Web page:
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Sigma KEE - agent
KB Term: 
A B C D E F G H I J K L M N O P Q R S T U V W X Y Z
agent
(agent ?PROCESS ?AGENT) means that ?AGENT is an active determinant, either animate or inanimate, of the Process ?PROCESS, with or without voluntary intention. For example, Eve is an agent in the following proposition: Eve bit an apple.
Relationships      
Parents involvedInEvent (involvedInEvent ?EVENT ?THING) means that in the Process ?EVENT, the Entity ?THING plays some CaseRole.
Children arrestingOfficerThe PoliceOfficer who is PlacingUnderArrest the arrested individual.
 contestParticipant(contestParticipant ?CONTEST ?AGENT) means that ?AGENT is one of the sides in the Contest ?CONTEST. For example, if the ?CONTEST is a football game, then ?AGENT would be one of the opposing teams. For another example, if ?CONTEST is a Battle, then ?AGENT would be one of the sides fighting each other.
 gainsControl(gainsControl ?EVENT ?AGENT) means that during ?EVENT, ?AGENT gains control of the patient (object).
 invadingVirus(invadingVirus ?CELLINV ?VIRUS) means that ?VIRUS is a virus that invades a host cell in the cell invasion ?CELLINV. If the invasion results in a replication, it is the genome of the invading virus that is replicated. The original virus is destroyed but replicated in the process.
 perpetratorA agent of a CriminalAction. Note that for some crimes like manslaughter the agent may not necessarily want the outcome. Note also that this relationship entails guilt.
 plaintiff(plaintiff ?ACTION ?AGENT) means that ?AGENT is responsible for initiating the LegalAction ?ACTION.
 prosecutorThe representative of the state in a criminal case. The goal of the prosecutor is an adversarial system is to convict the defendant.
 serviceProvider(serviceProvider ?EVENT ?AGENT) means that ?AGENT is the supplier of the service provided in ?EVENT.
InstancesAbstractProperties or qualities as distinguished from any particular embodiment of the properties/qualities in a physical medium. Instances of Abstract can be said to exist in the same sense as mathematical objects such as sets and relations, but they cannot exist at a particular place and time without some physical encoding or embodiment.
 AntisymmetricRelationBinaryRelation ?REL is an AntisymmetricRelation if for distinct ?INST1 and ?INST2, (?REL ?INST1 ?INST2) implies not (?REL ?INST2 ?INST1). In other words, for all ?INST1 and ?INST2, (?REL ?INST1 ?INST2) and (?REL ?INST2 ?INST1) imply that ?INST1 and ?INST2 are identical. Note that it is possible for an AntisymmetricRelation to be a ReflexiveRelation.
 AsymmetricRelationA BinaryRelation is asymmetric if and only if it is both an AntisymmetricRelation and an IrreflexiveRelation.
 BinaryPredicateA Predicate relating two items - its valence is two.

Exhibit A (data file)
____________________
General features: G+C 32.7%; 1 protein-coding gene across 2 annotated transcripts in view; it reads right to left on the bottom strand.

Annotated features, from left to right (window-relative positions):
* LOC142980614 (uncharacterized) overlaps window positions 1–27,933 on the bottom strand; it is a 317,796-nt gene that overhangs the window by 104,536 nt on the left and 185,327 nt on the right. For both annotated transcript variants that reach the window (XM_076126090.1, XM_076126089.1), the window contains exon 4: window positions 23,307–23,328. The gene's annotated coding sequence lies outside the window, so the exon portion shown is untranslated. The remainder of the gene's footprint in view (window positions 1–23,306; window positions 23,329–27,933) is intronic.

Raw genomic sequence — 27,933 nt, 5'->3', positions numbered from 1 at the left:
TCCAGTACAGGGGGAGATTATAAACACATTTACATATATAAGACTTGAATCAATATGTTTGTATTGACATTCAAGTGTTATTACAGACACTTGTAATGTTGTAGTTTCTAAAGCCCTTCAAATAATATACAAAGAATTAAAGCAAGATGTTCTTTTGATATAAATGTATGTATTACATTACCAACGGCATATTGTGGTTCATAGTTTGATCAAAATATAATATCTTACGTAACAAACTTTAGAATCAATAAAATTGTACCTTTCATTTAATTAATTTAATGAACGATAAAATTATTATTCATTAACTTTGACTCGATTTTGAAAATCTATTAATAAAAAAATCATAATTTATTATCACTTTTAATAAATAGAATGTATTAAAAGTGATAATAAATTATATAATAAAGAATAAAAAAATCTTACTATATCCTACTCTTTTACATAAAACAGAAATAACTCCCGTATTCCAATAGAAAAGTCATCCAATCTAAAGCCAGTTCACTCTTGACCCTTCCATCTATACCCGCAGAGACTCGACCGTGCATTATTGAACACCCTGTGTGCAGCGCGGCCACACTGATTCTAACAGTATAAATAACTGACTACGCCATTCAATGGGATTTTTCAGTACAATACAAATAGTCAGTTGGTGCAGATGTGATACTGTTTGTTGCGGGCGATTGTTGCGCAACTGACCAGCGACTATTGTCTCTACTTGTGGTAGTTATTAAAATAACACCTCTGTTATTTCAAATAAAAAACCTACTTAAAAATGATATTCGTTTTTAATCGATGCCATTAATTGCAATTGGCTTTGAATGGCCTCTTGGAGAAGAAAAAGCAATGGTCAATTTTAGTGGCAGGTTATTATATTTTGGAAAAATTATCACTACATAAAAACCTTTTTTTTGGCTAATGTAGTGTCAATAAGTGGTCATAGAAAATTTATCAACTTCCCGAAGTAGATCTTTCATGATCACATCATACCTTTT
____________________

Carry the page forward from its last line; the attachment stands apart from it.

BinaryRelationBinaryRelations are relations that are true only of pairs of things. BinaryRelations are represented as slots in frame systems.
 CaseRoleThe Class of Predicates relating the spatially distinguished parts of a Process. CaseRoles include, for example, the agent, patient or destination of an action, the flammable substance in a burning process, or the water that falls in rain.
 EntityThe universal class of individuals. This is the root node of the ontology.
 InheritableRelationThe class of Relations whose properties can be inherited downward in the class hierarchy via the subrelation Predicate.
 IrreflexiveRelationRelation ?REL is irreflexive iff (?REL ?INST ?INST) holds for no value of ?INST.
 PartialValuedRelationA Relation is a PartialValuedRelation just in case it is not a TotalValuedRelation, i.e. just in case assigning values to every argument position except the last one does not necessarily mean that there is a value assignment for the last argument position. Note that, if a Relation is both a PartialValuedRelation and a SingleValuedRelation, then it is a partial function.
 PredicateA Predicate is a sentence-forming Relation. Each tuple in the Relation is a finite, ordered sequence of objects. The fact that a particular tuple is an element of a Predicate is denoted by '(*predicate* arg_1 arg_2 .. arg_n)', where the arg_i are the objects so related. In the case of BinaryPredicates, the fact can be read as `arg_1 is *predicate* arg_2' or `a *predicate* of arg_1 is arg_2'.
 RelationThe Class of relations. There are three kinds of Relation: Predicate, Function, and List. Predicates and Functions both denote sets of ordered n-tuples. The difference between these two Classes is that Predicates cover formula-forming operators, while Functions cover term-forming operators. A List, on the other hand, is a particular ordered n-tuple.
Belongs to Class AsymmetricRelation


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